Comfortable in the Middle

While the word “leadership” could make people hesitate in the 4/5 M reality of coaching or facilitating, John Maxwell in The 360-Degree Leader: Developing Your Influence from Anywhere in the Organization says that leadership is not about being at the top. Leadership is about making an impact wherever we are in an organization, by changing people’s lives and adding value. We may “lead down” (teacher, study leader, area facilitator), “lead across” (peers, teamwork, groups) or “lead up” (supporting those above us). If we don’t use leadership skills, the book says we “create weight for the top leader to move.”

Section II in this book is a key part that relates to being a facilitator. It discusses the seven challenges we might feel “leading” or making an impact from the middle. With each challenge, Maxwell brings clarity by discussing factors that impact us and how to thrive in the midst of it. In the space here, let me just discuss the first challenge:

The Tension Challenge: The Pressure of Being Caught in the Middle. “If you are not the top leader, you are not running the show, but you may be responsible for it”.

Five key factors may affect tension that you may feel: empowerment, initiative, organizational environment, job parameters, and appreciation. The first two are the ones I have found affect me more in a stage 4/5 environment.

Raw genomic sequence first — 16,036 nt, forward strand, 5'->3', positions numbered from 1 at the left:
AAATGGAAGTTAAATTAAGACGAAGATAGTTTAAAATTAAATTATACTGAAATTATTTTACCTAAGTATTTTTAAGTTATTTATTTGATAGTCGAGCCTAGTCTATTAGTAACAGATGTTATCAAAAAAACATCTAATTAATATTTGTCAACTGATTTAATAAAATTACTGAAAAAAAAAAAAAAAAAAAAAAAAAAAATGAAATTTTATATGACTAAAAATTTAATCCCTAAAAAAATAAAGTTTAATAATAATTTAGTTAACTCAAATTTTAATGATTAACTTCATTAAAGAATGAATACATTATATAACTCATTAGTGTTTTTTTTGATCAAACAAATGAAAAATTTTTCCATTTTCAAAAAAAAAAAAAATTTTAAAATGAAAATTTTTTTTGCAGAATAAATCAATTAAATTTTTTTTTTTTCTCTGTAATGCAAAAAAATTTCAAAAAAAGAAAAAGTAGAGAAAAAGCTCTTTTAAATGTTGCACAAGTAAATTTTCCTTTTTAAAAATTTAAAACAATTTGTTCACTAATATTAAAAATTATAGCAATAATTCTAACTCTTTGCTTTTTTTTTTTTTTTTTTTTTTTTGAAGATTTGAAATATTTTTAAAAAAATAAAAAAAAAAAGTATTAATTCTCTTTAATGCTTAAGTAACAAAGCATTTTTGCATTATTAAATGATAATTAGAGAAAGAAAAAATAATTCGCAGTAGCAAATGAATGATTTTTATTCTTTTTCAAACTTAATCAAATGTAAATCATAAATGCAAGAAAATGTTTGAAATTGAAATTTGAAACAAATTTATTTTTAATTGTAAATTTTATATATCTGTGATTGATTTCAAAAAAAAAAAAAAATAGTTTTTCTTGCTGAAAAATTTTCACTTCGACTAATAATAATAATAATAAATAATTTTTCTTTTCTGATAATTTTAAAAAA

1. Empowerment refers to understanding the responsibility and authority you have been given. In a particular situation I understand a different level of authority given me by Global Partners as opposed to the National Church Board (which are both over me). When the lines are vague or perceived differently between the two groups, it can cause stress.
  2. Initiative is the tension that sometimes we need to initiate, but how can we do that without overstepping boundaries or undermining leadership? If you promoted a project and money arrived two months ago, but the project has not been started, to whom do you speak? What if nothing still gets done and then a donor is displeased? Or what if you feel there is a moral issue that doesn’t seem like it is being addressed?

Five suggestions are given to help us thrive since Maxwell says, that while we need to process the five factors above, we will probably never be completely free of the tension of being in the middle.

  • Become comfortable with the middle. -- What is expected of you? Where and how can you act? Accept you will not always have the answers and some things are out of your control.
  • Know what to ‘own’ and what to let go. -- When you go on PD and someone local takes over a responsibility, should you or how do you take it back when you return?
  • Find quick access to answers when caught in the middle. -- Who else can get information for you? How can you connect people? Do you have good rapport with people?
  • Never violate your position or the trust of the leader. When you don’t agree with a vision or policy, be careful about “if I were in charge” conversations. Is there something in the vision or policy that you can support? Do you have someone you can talk to in confidence?
  • Find a way to relieve stress. – Prayer, reading, exercise, crafts, write a letter/list and then burn it, etc.

How about you?

Do you ever feel any tension from being in the middle?

Are there any other ways you have found helpful to navigate it?

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